The Romanian government has approved the strategy for the country's transition to digital terrestrial broadcasting. Analogue switch-off (ASO) is set for 17 June 2015 and DVB-T2 has been chosen as the broadcasting standard. After ASO, a pay DTT service will launch. An information campaign will start from 1 August this year.
According to the strategy, there will be five national multiplexes in total, including one for regional stations. Only one of the four national multiplexes will launch before ASO. It will be dedicated to the public and private channels currently broadcasting free-to-air on analogue terrestrial. The multiplex operator will be selected in a tender called by the telecommunications regulator, ANCOM. The multiplex will have to cover at least 90 per cent of population and 80 per cent of the territory by the end of 2016.
The other three national multiplexes will launch after ASO and may be used for commercial services, with their operator to be chosen by ANCOM in a tender procedure.
To reduce the negative effects of transition and ensure the continuity of public channels, the existing network of Romania's transmission company, Radiocom, will be used. The current experimental DVB-T broadcast will be extended (with the use of analogue frequencies allocated for public channel TVR 2) to provide public TV channels in the DVB-T2 standard with a coverage of minimum 40 per cent of population by 1 July 2014, and 70 per cent by the ASO deadline. The broadcast of TVR 2 in analogue format will gradually shut down, with a maximum 20 days allowed for the interruption of the channel's transmissions. In order to run the project, Radiocom will be given a temporary DTT licence. The operator will simulcast TVR 1 until ASO.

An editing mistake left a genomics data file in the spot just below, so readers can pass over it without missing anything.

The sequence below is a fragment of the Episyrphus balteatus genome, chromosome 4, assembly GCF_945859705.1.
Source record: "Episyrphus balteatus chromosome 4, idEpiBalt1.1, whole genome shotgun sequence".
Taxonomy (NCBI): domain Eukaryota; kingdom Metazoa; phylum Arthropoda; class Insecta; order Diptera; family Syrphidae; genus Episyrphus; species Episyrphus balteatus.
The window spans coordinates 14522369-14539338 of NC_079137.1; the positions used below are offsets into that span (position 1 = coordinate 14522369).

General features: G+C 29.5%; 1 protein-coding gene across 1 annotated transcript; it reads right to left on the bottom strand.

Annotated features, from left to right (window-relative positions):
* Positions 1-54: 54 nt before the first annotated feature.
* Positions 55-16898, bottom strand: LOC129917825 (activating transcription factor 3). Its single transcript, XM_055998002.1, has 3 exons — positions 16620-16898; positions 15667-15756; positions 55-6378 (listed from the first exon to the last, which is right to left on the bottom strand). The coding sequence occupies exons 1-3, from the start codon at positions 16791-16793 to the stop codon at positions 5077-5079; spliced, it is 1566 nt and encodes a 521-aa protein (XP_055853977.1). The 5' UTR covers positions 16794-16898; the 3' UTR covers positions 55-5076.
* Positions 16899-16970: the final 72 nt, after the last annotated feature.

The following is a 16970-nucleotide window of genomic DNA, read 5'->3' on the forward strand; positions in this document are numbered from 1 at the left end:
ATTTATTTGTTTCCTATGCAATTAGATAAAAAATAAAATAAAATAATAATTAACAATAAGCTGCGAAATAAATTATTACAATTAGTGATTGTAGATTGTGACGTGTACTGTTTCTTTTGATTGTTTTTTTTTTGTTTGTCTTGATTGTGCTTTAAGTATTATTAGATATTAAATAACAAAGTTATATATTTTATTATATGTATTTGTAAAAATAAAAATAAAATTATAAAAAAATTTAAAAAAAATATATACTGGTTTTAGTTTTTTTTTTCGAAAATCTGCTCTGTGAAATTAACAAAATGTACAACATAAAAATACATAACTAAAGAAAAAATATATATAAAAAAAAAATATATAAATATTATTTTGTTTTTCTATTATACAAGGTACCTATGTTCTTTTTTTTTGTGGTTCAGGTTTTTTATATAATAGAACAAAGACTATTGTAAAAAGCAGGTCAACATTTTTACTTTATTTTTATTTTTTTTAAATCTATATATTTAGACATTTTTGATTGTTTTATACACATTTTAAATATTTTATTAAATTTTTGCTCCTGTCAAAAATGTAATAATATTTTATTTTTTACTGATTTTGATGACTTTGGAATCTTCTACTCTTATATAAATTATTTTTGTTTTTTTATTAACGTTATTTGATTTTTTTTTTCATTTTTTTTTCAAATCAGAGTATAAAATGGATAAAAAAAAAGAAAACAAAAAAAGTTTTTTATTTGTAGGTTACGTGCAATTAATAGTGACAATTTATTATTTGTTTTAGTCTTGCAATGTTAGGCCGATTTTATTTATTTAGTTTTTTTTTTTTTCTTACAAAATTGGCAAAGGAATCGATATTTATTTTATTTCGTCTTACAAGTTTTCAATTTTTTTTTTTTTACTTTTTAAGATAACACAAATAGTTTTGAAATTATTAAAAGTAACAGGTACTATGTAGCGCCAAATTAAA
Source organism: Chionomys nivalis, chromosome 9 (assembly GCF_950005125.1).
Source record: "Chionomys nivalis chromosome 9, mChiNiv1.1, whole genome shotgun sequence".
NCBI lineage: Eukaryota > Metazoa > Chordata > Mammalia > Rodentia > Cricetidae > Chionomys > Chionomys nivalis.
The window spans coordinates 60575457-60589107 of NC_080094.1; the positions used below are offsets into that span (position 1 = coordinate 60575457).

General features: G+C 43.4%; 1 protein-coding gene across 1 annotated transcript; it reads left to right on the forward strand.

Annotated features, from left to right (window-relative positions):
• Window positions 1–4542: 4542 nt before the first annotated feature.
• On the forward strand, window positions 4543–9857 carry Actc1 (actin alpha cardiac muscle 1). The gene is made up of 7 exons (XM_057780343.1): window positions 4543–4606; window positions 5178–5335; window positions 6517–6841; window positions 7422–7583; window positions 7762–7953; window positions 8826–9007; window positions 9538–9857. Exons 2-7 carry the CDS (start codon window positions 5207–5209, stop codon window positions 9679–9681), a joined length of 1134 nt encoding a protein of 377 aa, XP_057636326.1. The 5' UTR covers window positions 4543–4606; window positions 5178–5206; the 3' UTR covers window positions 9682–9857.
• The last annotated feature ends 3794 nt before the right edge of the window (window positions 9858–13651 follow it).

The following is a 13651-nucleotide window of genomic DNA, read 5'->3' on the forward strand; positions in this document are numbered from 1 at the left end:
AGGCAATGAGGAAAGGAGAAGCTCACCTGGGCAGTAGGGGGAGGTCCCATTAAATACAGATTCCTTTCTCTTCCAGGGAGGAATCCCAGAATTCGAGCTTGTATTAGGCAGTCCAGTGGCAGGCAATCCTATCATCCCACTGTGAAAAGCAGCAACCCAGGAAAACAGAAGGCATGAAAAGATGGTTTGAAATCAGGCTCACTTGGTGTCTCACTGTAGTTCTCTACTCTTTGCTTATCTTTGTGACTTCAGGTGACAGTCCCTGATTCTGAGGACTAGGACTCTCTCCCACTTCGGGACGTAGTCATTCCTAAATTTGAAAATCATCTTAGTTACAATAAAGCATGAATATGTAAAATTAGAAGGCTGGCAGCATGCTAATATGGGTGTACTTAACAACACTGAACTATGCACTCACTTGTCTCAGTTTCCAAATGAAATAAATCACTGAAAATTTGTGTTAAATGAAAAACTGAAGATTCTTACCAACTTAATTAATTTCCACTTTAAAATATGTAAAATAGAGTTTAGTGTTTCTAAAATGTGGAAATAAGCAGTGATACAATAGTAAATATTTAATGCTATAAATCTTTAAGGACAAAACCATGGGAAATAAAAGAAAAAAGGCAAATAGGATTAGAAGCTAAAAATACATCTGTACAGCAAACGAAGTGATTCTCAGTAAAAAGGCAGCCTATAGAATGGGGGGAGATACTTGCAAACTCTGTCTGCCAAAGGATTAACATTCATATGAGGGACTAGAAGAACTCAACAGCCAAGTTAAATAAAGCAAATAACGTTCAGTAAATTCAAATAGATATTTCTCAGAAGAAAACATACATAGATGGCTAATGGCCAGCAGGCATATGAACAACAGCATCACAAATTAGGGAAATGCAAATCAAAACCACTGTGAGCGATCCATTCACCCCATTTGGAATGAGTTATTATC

Multichannel is already in 90 per cent of Romanian homes, with pay TV watched by about 85 per cent of total households. Primary pay satellite is in 30 per cent of homes (up from less than 10 per cent in 2006), although its rapid growth came to a halt in 2010. Many subscribers migrated to cable, with some cable TV players starting to roll out networks in rural areas to provide low-budget TV services. A recently launched free satellite project, Freesat srl, has also benefited from the delay in DTT to launch in Romania.
Due to its late launch, Romania will apply a newer transmission standard standard, T2, which will allows more channels to be broadcast than DVB-T. Viewers will have to purchase T2-enabled boxes, which are typically more expensive than DVB-T boxes, and most importantly are practically unavailable on the Romanian market. Also, the way in which analogue terrestrial will be switched off, which will leave some areas for a relatively long time without some major channels, can be hardly be counted as advantageous. Finally, it remains uncertain whether there will be any subsidies for low-income households to buy the T2-enabled boxes.
Romania is likely to become the last EU market to switch off analogue terrestrial broadcasts. Currently, the only EU countries which have not yet made the transition are Poland, Bulgaria, Hungary and Romania. Poland is planning to do so at the end of July this year, followed by Bulgaria in September. Hungary has scheduled ASO for 2014. The European Commission wanted all EU members to have the process of transition to digital accomplished by the end of 2012 and may penalise the EU countries which have missed the deadline.